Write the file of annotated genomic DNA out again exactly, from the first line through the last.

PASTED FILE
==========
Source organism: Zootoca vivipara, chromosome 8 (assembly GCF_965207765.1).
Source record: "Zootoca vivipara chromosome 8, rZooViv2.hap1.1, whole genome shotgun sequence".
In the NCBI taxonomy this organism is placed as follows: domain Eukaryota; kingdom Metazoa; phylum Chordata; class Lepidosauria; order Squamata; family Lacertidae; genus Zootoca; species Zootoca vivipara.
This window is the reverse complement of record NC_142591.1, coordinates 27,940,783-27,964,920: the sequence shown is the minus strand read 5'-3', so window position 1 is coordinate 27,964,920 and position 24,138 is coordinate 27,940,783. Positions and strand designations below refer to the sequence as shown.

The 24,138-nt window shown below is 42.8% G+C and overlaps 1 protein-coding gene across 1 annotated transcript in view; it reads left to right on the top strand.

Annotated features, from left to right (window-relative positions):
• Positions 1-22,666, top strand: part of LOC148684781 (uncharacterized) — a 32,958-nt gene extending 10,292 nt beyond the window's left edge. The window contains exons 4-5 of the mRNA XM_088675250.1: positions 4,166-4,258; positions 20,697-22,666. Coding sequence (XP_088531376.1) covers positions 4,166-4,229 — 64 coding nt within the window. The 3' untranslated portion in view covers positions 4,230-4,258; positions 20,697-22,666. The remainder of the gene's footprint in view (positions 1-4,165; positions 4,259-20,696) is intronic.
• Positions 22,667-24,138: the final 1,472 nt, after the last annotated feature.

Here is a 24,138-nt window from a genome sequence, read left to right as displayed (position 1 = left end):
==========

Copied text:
Source organism: Zootoca vivipara, chromosome 8 (assembly GCF_965207765.1).
Source record: "Zootoca vivipara chromosome 8, rZooViv2.hap1.1, whole genome shotgun sequence".
In the NCBI taxonomy this organism is placed as follows: domain Eukaryota; kingdom Metazoa; phylum Chordata; class Lepidosauria; order Squamata; family Lacertidae; genus Zootoca; species Zootoca vivipara.
This window is the reverse complement of record NC_142591.1, coordinates 27,940,783-27,964,920: the sequence shown is the minus strand read 5'-3', so window position 1 is coordinate 27,964,920 and position 24,138 is coordinate 27,940,783. Positions and strand designations below refer to the sequence as shown.

The 24,138-nt window shown below is 42.8% G+C and overlaps 1 protein-coding gene across 1 annotated transcript in view; it reads left to right on the top strand.

Annotated features, from left to right (window-relative positions):
• Positions 1-22,666, top strand: part of LOC148684781 (uncharacterized) — a 32,958-nt gene extending 10,292 nt beyond the window's left edge. The window contains exons 4-5 of the mRNA XM_088675250.1: positions 4,166-4,258; positions 20,697-22,666. Coding sequence (XP_088531376.1) covers positions 4,166-4,229 — 64 coding nt within the window. The 3' untranslated portion in view covers positions 4,230-4,258; positions 20,697-22,666. The remainder of the gene's footprint in view (positions 1-4,165; positions 4,259-20,696) is intronic.
• Positions 22,667-24,138: the final 1,472 nt, after the last annotated feature.

Here is a 24,138-nt window from a genome sequence, read left to right as displayed (position 1 = left end):